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Crop management effects on supplementary feed quality and crop options for dairy feeding to reduce nitrate leaching

de Ruiter, John M., Malcolm, Brendon J., Chakwizira, Emmanuel, Johnstone, Paul R., Maley, Shane, Arnold, Nathan P., Dalley, Dawn E.
New Zealand journal of agricultural research 2019 v.62 no.3 pp. 369-398
Helianthus annuus, beans, cows, crop management, crude protein, excretion, farms, feed supplements, kale, lactating females, lactation, leaching, milk production, monitoring, nitrates, nitrogen content, nitrogen fertilizers, nutritive value, pastures, risk, silage, soil, starch, sugars, New Zealand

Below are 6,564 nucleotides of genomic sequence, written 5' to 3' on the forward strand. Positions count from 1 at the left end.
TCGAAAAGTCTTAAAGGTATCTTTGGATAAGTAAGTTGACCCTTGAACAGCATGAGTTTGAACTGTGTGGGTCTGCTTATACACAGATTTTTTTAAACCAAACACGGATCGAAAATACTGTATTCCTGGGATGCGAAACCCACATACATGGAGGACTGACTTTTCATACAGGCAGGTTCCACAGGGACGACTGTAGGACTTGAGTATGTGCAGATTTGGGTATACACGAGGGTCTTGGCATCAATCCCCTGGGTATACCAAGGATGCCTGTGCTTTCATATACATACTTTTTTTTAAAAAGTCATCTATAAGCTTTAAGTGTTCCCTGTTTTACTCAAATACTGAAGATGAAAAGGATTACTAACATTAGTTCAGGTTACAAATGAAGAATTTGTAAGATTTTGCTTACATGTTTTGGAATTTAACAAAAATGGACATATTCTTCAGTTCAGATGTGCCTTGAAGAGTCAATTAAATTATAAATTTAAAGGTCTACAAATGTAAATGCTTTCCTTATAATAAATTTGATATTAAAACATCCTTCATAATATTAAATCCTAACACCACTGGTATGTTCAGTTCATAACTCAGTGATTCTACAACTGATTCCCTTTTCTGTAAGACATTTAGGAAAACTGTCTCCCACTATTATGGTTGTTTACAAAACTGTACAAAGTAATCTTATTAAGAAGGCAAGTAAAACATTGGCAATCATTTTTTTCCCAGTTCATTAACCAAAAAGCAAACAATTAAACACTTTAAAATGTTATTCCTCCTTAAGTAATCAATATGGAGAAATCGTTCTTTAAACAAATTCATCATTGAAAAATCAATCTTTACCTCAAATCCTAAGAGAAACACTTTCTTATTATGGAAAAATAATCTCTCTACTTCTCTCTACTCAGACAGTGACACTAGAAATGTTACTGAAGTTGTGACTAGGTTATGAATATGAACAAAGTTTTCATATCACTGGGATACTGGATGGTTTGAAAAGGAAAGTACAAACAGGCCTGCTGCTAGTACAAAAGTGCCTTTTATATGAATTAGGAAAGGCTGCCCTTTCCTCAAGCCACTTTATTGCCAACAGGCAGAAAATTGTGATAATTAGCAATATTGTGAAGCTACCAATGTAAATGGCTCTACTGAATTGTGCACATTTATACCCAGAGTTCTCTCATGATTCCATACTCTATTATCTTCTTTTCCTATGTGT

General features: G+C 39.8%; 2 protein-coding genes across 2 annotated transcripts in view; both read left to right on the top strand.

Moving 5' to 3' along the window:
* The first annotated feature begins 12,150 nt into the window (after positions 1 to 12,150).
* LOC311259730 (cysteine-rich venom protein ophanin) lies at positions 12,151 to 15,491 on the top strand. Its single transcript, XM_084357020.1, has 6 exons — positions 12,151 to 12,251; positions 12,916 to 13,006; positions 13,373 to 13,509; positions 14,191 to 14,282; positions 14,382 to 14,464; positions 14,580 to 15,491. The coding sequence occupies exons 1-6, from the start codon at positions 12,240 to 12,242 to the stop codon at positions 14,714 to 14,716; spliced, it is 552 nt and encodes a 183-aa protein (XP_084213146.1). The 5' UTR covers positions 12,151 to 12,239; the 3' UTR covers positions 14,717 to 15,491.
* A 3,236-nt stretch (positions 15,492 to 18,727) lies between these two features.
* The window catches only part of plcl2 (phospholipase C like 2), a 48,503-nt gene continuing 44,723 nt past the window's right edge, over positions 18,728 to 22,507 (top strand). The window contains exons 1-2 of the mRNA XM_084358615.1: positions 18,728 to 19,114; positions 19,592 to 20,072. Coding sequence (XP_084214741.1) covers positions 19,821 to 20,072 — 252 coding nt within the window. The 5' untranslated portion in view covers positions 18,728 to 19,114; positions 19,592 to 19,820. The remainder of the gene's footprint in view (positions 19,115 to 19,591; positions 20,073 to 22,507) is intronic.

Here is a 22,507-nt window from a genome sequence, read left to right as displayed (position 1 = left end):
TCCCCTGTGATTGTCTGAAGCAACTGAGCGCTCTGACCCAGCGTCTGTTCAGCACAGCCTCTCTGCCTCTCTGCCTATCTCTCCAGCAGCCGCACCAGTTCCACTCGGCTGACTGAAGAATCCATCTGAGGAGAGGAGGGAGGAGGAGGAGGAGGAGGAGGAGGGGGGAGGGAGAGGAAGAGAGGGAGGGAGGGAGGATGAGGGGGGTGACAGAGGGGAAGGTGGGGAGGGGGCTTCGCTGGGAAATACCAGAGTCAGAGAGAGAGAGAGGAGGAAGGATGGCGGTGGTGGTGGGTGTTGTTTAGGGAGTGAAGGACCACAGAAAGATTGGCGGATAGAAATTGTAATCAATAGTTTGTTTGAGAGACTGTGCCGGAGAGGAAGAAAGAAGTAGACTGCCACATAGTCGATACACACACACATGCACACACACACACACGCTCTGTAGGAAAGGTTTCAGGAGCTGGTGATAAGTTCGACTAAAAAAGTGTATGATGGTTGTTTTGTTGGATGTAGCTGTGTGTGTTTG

Nitrate leaching from soil is a major problem in New Zealand pastoral systems, requiring development of practical methods to manage accumulation of nitrates. Nine feed trials were carried out in the Waikato (n = 3) and in Canterbury (n = 6) between 2013 and 2016; from which 424 samples were selected for forage quality testing. Only tick beans and forage rape met the lactating feed criteria for adequate crude protein (CP; > 16% DM) and soluble sugars and starch (SSS; > 25% DM). When an ‘environmental’ criterion was added to a feed value for lactating cows this reduced the options to fodder beet only. However, the CP measurements for fodder beet were suboptimal for milk production, requiring the fodder beet to be mixed with high protein feeds such as pasture or pasture silage. The lower protein requirements for non-lactating cows, including an additive environmental criterion enabled a wider range of feeds to be considered e.g. kale, sunflowers and swedes in Canterbury (12 entries) and fodder beet and rape in the Waikato (21 entries). Addition or restriction of nitrogen fertiliser was the only agronomic management intervention that consistently altered animal feed quality and potentially changed N excretion. Crop choice was likely to have the greatest impact at the farm level. By limiting feed quality assessment to CP, SSS and their ratio (SSS:CP) we were able to define a selection/feed monitoring method to minimise N content of feed, maximise SSS feed value and limit excess N intake to reduce the nitrate leaching risk.